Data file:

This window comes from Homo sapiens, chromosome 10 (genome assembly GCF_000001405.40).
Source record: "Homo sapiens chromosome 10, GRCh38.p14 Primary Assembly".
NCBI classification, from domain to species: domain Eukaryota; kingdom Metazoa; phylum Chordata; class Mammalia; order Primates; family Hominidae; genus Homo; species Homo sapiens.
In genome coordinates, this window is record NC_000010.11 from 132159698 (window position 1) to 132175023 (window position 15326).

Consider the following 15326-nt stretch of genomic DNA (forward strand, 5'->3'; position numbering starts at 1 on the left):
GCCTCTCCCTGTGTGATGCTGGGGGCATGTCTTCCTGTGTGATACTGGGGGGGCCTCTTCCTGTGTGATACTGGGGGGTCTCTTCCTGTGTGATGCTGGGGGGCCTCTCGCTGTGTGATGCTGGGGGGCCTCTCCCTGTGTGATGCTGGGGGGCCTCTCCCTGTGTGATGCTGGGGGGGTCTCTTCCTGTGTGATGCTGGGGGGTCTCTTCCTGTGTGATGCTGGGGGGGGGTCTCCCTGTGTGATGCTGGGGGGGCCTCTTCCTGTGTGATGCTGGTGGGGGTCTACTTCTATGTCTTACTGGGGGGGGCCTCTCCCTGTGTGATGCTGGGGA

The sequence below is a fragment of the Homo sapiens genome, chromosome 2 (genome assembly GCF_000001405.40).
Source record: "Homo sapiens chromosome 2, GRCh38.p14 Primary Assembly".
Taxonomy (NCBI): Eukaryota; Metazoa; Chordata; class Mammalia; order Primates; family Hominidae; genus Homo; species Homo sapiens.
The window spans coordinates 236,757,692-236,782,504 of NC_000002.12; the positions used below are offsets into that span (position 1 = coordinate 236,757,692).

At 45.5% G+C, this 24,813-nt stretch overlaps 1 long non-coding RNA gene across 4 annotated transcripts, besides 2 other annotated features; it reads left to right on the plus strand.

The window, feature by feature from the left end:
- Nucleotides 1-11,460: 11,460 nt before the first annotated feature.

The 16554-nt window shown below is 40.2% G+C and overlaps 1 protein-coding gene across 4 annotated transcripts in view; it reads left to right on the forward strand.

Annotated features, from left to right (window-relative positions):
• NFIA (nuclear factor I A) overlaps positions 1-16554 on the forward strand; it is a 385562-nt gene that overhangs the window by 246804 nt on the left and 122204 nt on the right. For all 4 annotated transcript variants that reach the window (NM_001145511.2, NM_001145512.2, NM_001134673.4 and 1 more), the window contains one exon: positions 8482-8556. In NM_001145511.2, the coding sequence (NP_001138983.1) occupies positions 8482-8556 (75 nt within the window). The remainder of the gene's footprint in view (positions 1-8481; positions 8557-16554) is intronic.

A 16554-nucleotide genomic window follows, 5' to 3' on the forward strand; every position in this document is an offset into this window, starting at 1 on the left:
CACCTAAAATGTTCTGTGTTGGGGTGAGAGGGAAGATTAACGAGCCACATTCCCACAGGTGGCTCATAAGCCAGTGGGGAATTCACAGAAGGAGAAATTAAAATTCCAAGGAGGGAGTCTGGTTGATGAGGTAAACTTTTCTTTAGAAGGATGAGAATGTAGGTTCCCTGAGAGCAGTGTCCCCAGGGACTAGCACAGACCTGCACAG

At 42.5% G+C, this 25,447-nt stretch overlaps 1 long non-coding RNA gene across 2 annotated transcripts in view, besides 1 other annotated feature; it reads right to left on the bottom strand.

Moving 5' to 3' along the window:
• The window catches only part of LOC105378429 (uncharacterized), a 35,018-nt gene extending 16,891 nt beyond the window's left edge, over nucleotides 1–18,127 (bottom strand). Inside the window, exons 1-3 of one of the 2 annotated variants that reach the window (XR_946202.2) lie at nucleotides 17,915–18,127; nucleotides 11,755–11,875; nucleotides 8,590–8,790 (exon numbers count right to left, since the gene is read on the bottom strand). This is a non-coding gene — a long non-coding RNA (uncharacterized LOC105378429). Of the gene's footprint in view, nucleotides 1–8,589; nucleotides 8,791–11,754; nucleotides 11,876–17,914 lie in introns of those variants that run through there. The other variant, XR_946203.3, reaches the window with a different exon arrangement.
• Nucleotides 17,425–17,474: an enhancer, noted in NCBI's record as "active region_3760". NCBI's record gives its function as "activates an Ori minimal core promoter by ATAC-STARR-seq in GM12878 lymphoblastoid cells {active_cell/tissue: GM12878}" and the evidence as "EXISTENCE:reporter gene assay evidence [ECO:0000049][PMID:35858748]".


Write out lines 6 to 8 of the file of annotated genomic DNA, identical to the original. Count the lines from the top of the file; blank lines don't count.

GCCTCTCCCTGTGTGATGCTGGGGGCATGTCTTCCTGTGTGATACTGGGGGGGCCTCTTCCTGTGTGATACTGGGGGGTCTCTTCCTGTGTGATGCTGGGGGGCCTCTCGCTGTGTGATGCTGGGGGGCCTCTCCCTGTGTGATGCTGGGGGGCCTCTCCCTGTGTGATGCTGGGGGGGTCTCTTCCTGTGTGATGCTGGGGGGTCTCTTCCTGTGTGATGCTGGGGGGGGGTCTCCCTGTGTGATGCTGGGGGGGCCTCTTCCTGTGTGATGCTGGTGGGGGTCTACTTCTATGTCTTACTGGGGGGGGCCTCTCCCTGTGTGATGCTGGGGA

The sequence below is a fragment of the Homo sapiens genome, chromosome 2 (genome assembly GCF_000001405.40).
Source record: "Homo sapiens chromosome 2, GRCh38.p14 Primary Assembly".